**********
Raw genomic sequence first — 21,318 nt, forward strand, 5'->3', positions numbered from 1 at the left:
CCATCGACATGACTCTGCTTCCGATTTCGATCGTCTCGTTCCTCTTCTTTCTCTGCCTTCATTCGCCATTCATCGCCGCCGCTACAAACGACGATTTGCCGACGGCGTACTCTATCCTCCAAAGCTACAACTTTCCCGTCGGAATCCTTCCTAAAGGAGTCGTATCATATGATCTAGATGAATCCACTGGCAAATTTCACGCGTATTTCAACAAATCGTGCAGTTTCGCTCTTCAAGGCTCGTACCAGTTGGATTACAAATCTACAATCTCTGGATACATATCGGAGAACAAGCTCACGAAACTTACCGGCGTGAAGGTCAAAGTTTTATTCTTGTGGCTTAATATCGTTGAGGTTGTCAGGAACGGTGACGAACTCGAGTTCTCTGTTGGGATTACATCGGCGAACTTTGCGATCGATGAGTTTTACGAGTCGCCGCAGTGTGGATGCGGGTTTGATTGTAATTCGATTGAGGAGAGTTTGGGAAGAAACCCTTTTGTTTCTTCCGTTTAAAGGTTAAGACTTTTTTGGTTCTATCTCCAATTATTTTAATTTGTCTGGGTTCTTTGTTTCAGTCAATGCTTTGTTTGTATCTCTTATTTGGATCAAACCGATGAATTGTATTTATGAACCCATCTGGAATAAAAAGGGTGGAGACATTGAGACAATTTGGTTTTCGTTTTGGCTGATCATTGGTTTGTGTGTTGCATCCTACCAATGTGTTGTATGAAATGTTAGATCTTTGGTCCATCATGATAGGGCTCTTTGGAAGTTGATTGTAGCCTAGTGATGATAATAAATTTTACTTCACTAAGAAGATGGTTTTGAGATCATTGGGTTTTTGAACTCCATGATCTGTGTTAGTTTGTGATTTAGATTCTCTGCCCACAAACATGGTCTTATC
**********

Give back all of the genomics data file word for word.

Raw genomic sequence first — 21,318 nt, forward strand, 5'->3', positions numbered from 1 at the left:
CCATCGACATGACTCTGCTTCCGATTTCGATCGTCTCGTTCCTCTTCTTTCTCTGCCTTCATTCGCCATTCATCGCCGCCGCTACAAACGACGATTTGCCGACGGCGTACTCTATCCTCCAAAGCTACAACTTTCCCGTCGGAATCCTTCCTAAAGGAGTCGTATCATATGATCTAGATGAATCCACTGGCAAATTTCACGCGTATTTCAACAAATCGTGCAGTTTCGCTCTTCAAGGCTCGTACCAGTTGGATTACAAATCTACAATCTCTGGATACATATCGGAGAACAAGCTCACGAAACTTACCGGCGTGAAGGTCAAAGTTTTATTCTTGTGGCTTAATATCGTTGAGGTTGTCAGGAACGGTGACGAACTCGAGTTCTCTGTTGGGATTACATCGGCGAACTTTGCGATCGATGAGTTTTACGAGTCGCCGCAGTGTGGATGCGGGTTTGATTGTAATTCGATTGAGGAGAGTTTGGGAAGAAACCCTTTTGTTTCTTCCGTTTAAAGGTTAAGACTTTTTTGGTTCTATCTCCAATTATTTTAATTTGTCTGGGTTCTTTGTTTCAGTCAATGCTTTGTTTGTATCTCTTATTTGGATCAAACCGATGAATTGTATTTATGAACCCATCTGGAATAAAAAGGGTGGAGACATTGAGACAATTTGGTTTTCGTTTTGGCTGATCATTGGTTTGTGTGTTGCATCCTACCAATGTGTTGTATGAAATGTTAGATCTTTGGTCCATCATGATAGGGCTCTTTGGAAGTTGATTGTAGCCTAGTGATGATAATAAATTTTACTTCACTAAGAAGATGGTTTTGAGATCATTGGGTTTTTGAACTCCATGATCTGTGTTAGTTTGTGATTTAGATTCTCTGCCCACAAACATGGTCTTATC